By Randy McCord and Maria Lizak
Canadians are living longer and are in danger of outliving their retirement savings
Longevity risk, the risk that clients will outlive their money, is one of the most important concerns for advisors. The fact is, Canadians are living longer. According to Statistics Canada, individuals who were born between 2007 and 2009 are expected to live, on average, to age 81 (age 79 for men and age 83 for women). This number has increased consistently over the last century and is not expected to abate as medical advances prolong life. Funding retirement 50 years ago meant having a viable income for five to ten years; not such a daunting task for an Advisor. Today, the income may need to last fifteen to twenty-five years, or more, for retirees who take an early leave.
In addition, today’s low interest rate environment has more and more retirees wondering how to create sufficient lifestyle income for themselves. In a recent National Post article published in January 2015, Jonathan Chevreau points out that low interest rates create financial repression and may push advisors to place retiree’s investments at higher risk in order to achieve their target income.
The unprecedented low interest rate environment in today's economy has made the ‘safe haven’ of traditional income investments unattractive to investors, particularly retirees. It also creates a quandary for Advisors who are used to shifting investments to safer portfolios as their client approaches retirement. As Chevreau’s article outlines, the old rule of thumb was that the portfolio should have a proportion of income investments equal to the client's age. Today, that percentage simply will not provide a sustainable income in retirement. While balanced funds and pension funds have traditionally looked to a mix of 60% stocks and 40% bonds/cash advisors may be tempted to push the mix to 70%/30%.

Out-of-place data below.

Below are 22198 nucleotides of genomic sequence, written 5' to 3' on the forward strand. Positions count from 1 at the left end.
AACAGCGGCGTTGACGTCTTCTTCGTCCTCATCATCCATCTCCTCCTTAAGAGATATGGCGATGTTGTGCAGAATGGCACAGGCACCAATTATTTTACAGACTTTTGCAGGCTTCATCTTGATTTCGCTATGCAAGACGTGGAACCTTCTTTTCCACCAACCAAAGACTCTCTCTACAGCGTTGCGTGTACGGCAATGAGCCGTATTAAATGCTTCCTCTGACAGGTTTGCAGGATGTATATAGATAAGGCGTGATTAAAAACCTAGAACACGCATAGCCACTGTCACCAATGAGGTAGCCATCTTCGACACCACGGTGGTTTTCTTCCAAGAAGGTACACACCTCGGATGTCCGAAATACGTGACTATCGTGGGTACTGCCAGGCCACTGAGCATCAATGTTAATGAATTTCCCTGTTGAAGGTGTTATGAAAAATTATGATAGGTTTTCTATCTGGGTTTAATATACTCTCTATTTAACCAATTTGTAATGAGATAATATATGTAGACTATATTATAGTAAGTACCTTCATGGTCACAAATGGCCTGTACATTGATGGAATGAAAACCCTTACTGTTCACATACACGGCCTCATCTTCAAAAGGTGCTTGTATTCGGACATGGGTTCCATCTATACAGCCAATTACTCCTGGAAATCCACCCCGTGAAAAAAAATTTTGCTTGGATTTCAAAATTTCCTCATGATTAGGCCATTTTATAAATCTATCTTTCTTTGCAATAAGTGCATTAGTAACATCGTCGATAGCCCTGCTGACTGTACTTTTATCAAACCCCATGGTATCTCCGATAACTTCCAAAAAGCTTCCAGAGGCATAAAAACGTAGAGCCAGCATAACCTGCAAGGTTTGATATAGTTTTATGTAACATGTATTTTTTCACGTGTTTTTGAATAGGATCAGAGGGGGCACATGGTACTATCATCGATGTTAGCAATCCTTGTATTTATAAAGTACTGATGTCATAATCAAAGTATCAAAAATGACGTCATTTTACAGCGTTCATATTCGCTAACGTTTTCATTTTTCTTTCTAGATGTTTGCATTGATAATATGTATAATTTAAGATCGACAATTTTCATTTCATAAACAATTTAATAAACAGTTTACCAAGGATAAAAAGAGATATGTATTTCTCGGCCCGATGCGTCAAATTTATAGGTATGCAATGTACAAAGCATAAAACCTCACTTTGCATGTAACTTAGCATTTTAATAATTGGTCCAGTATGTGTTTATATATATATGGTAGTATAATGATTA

So how can an Advisor produce sufficient income for their clients while protecting their capital?
Clients working with an Exempt Market Dealing Representative (EMDR) have access to a growing number of income producing investments that provide annual income in the range of 5 to 12%. This helps with the challenge of funding an extended retirement. However, since this is not a mainstream solution, there is debate over how much can be suitably allocated to these types of private market investments. Many EMDRs complain that they can only capture a portion of the client's portfolio with private equity as a result of compliance constraints and the rest of the portfolio must be abandoned to the banks or to advisors who are licensed to sell so called safe income investments like bonds and bond funds.
But even the ‘safe’ income investments, bonds and bond funds, can be affected by low interest rates. Longer term bonds are seen to have risk since increasing interest rates will affect their value adversely. This explains some advice to move to more short term bonds, unfortunately they provide no real return for the client. Some bond funds have moved to higher risk corporate bonds, so-called ‘junk bonds,’ to pad their portfolio yields. Yikes! It is a Catch-22 on the bond side. Many advisors suggest layering bonds of varying terms to cushion the adverse effect of the potential rising of interest rates.
How can EMDRs provide the safe haven to their client in the current regulatory environment without sacrificing income?